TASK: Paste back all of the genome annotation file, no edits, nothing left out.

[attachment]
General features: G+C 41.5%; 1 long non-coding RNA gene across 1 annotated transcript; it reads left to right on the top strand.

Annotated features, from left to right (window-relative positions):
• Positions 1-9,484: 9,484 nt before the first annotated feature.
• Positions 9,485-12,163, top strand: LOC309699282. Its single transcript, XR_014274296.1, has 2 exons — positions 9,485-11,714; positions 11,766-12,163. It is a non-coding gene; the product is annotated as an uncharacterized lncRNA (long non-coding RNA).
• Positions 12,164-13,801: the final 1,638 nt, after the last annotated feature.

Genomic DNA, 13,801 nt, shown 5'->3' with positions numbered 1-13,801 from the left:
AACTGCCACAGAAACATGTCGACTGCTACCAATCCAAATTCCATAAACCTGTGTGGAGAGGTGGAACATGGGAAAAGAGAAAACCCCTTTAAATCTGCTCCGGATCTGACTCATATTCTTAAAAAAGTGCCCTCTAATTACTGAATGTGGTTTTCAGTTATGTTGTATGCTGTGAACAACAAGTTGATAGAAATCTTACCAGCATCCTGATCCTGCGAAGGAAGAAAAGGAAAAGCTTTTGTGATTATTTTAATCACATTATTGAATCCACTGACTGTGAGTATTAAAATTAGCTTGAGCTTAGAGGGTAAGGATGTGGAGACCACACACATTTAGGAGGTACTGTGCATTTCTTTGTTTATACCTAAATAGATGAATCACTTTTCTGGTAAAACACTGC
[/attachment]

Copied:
General features: G+C 41.5%; 1 long non-coding RNA gene across 1 annotated transcript; it reads left to right on the top strand.

Annotated features, from left to right (window-relative positions):
• Positions 1-9,484: 9,484 nt before the first annotated feature.
• Positions 9,485-12,163, top strand: LOC309699282. Its single transcript, XR_014274296.1, has 2 exons — positions 9,485-11,714; positions 11,766-12,163. It is a non-coding gene; the product is annotated as an uncharacterized lncRNA (long non-coding RNA).
• Positions 12,164-13,801: the final 1,638 nt, after the last annotated feature.

Genomic DNA, 13,801 nt, shown 5'->3' with positions numbered 1-13,801 from the left:
AACTGCCACAGAAACATGTCGACTGCTACCAATCCAAATTCCATAAACCTGTGTGGAGAGGTGGAACATGGGAAAAGAGAAAACCCCTTTAAATCTGCTCCGGATCTGACTCATATTCTTAAAAAAGTGCCCTCTAATTACTGAATGTGGTTTTCAGTTATGTTGTATGCTGTGAACAACAAGTTGATAGAAATCTTACCAGCATCCTGATCCTGCGAAGGAAGAAAAGGAAAAGCTTTTGTGATTATTTTAATCACATTATTGAATCCACTGACTGTGAGTATTAAAATTAGCTTGAGCTTAGAGGGTAAGGATGTGGAGACCACACACATTTAGGAGGTACTGTGCATTTCTTTGTTTATACCTAAATAGATGAATCACTTTTCTGGTAAAACACTGC